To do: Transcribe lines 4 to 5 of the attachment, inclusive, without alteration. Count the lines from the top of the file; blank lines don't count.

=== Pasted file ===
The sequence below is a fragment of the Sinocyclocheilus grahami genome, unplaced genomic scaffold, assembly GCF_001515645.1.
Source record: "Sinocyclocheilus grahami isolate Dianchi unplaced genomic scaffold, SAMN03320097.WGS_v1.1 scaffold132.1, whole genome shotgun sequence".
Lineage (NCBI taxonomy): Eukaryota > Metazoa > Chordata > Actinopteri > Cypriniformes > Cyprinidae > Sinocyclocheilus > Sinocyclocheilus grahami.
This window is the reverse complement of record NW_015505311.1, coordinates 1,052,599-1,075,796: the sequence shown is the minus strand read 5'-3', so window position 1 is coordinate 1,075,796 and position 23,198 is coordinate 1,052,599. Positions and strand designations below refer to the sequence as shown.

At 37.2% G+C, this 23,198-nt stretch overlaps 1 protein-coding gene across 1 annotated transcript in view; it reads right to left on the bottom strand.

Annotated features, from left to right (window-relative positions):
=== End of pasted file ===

This window is the reverse complement of record NW_015505311.1, coordinates 1,052,599-1,075,796: the sequence shown is the minus strand read 5'-3', so window position 1 is coordinate 1,075,796 and position 23,198 is coordinate 1,052,599. Positions and strand designations below refer to the sequence as shown.

At 37.2% G+C, this 23,198-nt stretch overlaps 1 protein-coding gene across 1 annotated transcript in view; it reads right to left on the bottom strand.